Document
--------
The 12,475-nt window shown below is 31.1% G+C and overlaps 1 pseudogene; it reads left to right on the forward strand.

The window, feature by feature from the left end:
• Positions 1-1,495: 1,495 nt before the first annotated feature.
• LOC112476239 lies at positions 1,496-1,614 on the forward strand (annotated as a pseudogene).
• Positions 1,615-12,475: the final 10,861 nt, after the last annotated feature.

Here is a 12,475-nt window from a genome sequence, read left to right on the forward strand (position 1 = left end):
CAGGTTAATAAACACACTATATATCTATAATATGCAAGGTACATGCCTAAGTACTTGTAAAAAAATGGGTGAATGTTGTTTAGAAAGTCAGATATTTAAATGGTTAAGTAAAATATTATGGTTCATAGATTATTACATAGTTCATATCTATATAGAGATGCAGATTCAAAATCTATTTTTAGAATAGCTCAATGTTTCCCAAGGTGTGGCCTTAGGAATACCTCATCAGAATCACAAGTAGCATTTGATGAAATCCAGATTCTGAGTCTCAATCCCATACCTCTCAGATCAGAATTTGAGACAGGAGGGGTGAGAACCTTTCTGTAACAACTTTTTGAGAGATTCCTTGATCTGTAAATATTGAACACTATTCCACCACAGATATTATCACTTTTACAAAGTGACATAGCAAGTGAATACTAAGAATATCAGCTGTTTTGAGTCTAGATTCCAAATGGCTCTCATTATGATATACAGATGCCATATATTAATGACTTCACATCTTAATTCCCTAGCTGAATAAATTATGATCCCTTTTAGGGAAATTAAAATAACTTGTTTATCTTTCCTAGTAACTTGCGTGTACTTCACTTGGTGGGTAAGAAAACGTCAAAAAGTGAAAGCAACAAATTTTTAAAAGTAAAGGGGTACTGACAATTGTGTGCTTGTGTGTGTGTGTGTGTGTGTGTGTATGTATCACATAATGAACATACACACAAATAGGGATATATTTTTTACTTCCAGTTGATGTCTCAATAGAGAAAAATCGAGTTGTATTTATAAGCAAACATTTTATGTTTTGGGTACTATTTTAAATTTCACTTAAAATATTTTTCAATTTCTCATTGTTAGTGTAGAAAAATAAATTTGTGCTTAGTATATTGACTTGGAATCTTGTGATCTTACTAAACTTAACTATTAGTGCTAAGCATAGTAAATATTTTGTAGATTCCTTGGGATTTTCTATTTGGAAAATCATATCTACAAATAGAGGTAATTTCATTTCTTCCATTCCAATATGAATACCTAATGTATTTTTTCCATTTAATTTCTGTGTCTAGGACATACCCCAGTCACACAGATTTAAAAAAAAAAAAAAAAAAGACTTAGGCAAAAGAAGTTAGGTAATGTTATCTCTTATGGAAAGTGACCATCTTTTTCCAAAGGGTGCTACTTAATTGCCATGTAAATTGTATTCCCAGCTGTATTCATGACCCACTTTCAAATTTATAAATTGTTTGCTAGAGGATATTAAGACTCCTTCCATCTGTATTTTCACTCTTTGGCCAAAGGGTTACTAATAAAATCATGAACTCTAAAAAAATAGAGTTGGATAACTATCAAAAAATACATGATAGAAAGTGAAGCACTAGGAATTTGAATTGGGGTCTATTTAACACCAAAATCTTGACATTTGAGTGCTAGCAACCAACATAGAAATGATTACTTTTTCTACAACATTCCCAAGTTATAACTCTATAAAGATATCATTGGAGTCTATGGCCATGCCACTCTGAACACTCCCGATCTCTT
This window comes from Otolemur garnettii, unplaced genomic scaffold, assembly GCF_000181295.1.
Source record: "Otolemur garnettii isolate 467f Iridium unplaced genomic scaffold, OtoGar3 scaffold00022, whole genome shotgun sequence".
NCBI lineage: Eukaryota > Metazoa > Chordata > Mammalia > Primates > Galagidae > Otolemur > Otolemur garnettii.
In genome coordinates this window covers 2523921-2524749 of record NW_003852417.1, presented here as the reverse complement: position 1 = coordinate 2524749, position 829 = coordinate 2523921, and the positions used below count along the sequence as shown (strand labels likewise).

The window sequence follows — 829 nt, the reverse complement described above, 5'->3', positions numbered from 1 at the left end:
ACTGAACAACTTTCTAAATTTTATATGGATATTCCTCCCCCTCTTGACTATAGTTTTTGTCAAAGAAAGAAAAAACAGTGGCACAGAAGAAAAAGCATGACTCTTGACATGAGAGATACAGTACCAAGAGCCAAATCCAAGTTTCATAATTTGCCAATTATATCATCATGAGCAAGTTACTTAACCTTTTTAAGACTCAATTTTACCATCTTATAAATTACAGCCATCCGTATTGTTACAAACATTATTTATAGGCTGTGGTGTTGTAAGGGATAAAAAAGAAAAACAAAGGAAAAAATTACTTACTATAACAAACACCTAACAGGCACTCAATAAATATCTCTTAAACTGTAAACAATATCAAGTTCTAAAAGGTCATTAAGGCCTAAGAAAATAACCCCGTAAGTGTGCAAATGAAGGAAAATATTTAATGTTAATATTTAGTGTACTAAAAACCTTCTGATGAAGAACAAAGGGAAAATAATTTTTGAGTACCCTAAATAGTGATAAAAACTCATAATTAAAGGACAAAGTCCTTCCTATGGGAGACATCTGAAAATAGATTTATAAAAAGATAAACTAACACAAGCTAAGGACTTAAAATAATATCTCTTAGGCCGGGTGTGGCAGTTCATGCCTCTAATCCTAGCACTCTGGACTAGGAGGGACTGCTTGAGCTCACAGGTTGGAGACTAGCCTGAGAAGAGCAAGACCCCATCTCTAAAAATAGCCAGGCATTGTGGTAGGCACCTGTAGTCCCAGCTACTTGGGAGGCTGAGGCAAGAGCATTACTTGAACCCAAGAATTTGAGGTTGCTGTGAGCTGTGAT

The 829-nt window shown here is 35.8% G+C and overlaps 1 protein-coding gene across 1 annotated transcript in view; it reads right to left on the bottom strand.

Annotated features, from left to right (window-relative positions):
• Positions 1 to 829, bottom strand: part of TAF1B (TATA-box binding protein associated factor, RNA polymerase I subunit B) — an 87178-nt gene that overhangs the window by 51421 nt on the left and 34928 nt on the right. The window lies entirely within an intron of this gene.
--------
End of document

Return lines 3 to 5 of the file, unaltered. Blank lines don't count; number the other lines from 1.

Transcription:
• Positions 1-1,495: 1,495 nt before the first annotated feature.
• LOC112476239 lies at positions 1,496-1,614 on the forward strand (annotated as a pseudogene).
• Positions 1,615-12,475: the final 10,861 nt, after the last annotated feature.